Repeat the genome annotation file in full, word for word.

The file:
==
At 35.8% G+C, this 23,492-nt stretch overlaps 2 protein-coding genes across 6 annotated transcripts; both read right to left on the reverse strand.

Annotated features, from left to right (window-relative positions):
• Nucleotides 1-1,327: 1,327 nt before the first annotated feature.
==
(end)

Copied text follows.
At 35.8% G+C, this 23,492-nt stretch overlaps 2 protein-coding genes across 6 annotated transcripts; both read right to left on the reverse strand.

Annotated features, from left to right (window-relative positions):
• Nucleotides 1-1,327: 1,327 nt before the first annotated feature.